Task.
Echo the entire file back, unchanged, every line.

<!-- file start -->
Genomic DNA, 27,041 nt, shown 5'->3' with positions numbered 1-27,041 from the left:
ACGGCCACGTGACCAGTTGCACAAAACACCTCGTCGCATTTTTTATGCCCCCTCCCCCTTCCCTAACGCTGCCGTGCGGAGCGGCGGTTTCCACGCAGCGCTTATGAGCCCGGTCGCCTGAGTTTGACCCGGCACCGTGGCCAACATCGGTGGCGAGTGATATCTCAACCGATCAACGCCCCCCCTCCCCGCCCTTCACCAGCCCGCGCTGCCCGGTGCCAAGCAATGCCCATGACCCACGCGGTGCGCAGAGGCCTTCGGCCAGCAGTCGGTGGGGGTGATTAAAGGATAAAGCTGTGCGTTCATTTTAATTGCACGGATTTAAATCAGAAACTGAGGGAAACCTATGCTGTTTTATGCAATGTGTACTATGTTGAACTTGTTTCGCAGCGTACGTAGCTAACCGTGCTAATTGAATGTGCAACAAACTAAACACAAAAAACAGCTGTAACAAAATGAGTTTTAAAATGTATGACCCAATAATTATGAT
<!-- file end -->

Genomic DNA, 27,041 nt, shown 5'->3' with positions numbered 1-27,041 from the left:
ACGGCCACGTGACCAGTTGCACAAAACACCTCGTCGCATTTTTTATGCCCCCTCCCCCTTCCCTAACGCTGCCGTGCGGAGCGGCGGTTTCCACGCAGCGCTTATGAGCCCGGTCGCCTGAGTTTGACCCGGCACCGTGGCCAACATCGGTGGCGAGTGATATCTCAACCGATCAACGCCCCCCCTCCCCGCCCTTCACCAGCCCGCGCTGCCCGGTGCCAAGCAATGCCCATGACCCACGCGGTGCGCAGAGGCCTTCGGCCAGCAGTCGGTGGGGGTGATTAAAGGATAAAGCTGTGCGTTCATTTTAATTGCACGGATTTAAATCAGAAACTGAGGGAAACCTATGCTGTTTTATGCAATGTGTACTATGTTGAACTTGTTTCGCAGCGTACGTAGCTAACCGTGCTAATTGAATGTGCAACAAACTAAACACAAAAAACAGCTGTAACAAAATGAGTTTTAAAATGTATGACCCAATAATTATGAT